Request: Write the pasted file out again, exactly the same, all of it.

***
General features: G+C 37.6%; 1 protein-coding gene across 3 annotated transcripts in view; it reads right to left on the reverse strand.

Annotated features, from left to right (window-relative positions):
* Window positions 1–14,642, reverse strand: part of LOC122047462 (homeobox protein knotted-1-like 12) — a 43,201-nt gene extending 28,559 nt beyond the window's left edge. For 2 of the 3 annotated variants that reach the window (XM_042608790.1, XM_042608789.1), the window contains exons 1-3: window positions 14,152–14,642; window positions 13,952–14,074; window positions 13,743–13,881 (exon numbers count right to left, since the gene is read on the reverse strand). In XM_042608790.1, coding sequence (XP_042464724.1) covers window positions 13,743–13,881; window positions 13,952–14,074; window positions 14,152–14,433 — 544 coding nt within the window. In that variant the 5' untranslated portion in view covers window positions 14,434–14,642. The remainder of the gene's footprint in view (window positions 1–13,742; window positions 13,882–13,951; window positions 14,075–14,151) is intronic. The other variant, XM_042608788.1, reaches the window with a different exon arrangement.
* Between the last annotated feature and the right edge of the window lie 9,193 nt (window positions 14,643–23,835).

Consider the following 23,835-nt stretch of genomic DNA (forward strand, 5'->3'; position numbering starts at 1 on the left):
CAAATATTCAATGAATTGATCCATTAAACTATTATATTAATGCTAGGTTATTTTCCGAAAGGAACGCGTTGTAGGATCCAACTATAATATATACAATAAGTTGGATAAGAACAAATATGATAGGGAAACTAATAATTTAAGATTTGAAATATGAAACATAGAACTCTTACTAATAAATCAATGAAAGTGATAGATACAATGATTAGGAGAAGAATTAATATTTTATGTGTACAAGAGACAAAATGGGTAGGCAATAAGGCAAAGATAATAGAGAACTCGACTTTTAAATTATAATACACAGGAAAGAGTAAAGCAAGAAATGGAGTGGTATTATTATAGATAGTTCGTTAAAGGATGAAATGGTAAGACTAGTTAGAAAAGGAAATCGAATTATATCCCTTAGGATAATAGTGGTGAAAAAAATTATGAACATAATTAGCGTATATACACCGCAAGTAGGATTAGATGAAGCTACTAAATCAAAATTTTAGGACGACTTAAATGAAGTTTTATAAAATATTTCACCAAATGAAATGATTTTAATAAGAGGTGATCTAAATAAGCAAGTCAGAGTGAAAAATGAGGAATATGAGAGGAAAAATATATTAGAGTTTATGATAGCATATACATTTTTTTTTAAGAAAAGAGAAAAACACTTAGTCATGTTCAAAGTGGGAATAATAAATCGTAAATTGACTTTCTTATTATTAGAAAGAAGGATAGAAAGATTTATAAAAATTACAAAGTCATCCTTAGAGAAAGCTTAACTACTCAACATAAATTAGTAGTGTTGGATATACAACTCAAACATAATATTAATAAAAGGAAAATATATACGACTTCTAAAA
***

General features: G+C 37.6%; 1 protein-coding gene across 3 annotated transcripts in view; it reads right to left on the reverse strand.

Annotated features, from left to right (window-relative positions):
* Window positions 1–14,642, reverse strand: part of LOC122047462 (homeobox protein knotted-1-like 12) — a 43,201-nt gene extending 28,559 nt beyond the window's left edge. For 2 of the 3 annotated variants that reach the window (XM_042608790.1, XM_042608789.1), the window contains exons 1-3: window positions 14,152–14,642; window positions 13,952–14,074; window positions 13,743–13,881 (exon numbers count right to left, since the gene is read on the reverse strand). In XM_042608790.1, coding sequence (XP_042464724.1) covers window positions 13,743–13,881; window positions 13,952–14,074; window positions 14,152–14,433 — 544 coding nt within the window. In that variant the 5' untranslated portion in view covers window positions 14,434–14,642. The remainder of the gene's footprint in view (window positions 1–13,742; window positions 13,882–13,951; window positions 14,075–14,151) is intronic. The other variant, XM_042608788.1, reaches the window with a different exon arrangement.
* Between the last annotated feature and the right edge of the window lie 9,193 nt (window positions 14,643–23,835).

Consider the following 23,835-nt stretch of genomic DNA (forward strand, 5'->3'; position numbering starts at 1 on the left):
CAAATATTCAATGAATTGATCCATTAAACTATTATATTAATGCTAGGTTATTTTCCGAAAGGAACGCGTTGTAGGATCCAACTATAATATATACAATAAGTTGGATAAGAACAAATATGATAGGGAAACTAATAATTTAAGATTTGAAATATGAAACATAGAACTCTTACTAATAAATCAATGAAAGTGATAGATACAATGATTAGGAGAAGAATTAATATTTTATGTGTACAAGAGACAAAATGGGTAGGCAATAAGGCAAAGATAATAGAGAACTCGACTTTTAAATTATAATACACAGGAAAGAGTAAAGCAAGAAATGGAGTGGTATTATTATAGATAGTTCGTTAAAGGATGAAATGGTAAGACTAGTTAGAAAAGGAAATCGAATTATATCCCTTAGGATAATAGTGGTGAAAAAAATTATGAACATAATTAGCGTATATACACCGCAAGTAGGATTAGATGAAGCTACTAAATCAAAATTTTAGGACGACTTAAATGAAGTTTTATAAAATATTTCACCAAATGAAATGATTTTAATAAGAGGTGATCTAAATAAGCAAGTCAGAGTGAAAAATGAGGAATATGAGAGGAAAAATATATTAGAGTTTATGATAGCATATACATTTTTTTTTAAGAAAAGAGAAAAACACTTAGTCATGTTCAAAGTGGGAATAATAAATCGTAAATTGACTTTCTTATTATTAGAAAGAAGGATAGAAAGATTTATAAAAATTACAAAGTCATCCTTAGAGAAAGCTTAACTACTCAACATAAATTAGTAGTGTTGGATATACAACTCAAACATAATATTAATAAAAGGAAAATATATACGACTTCTAAAA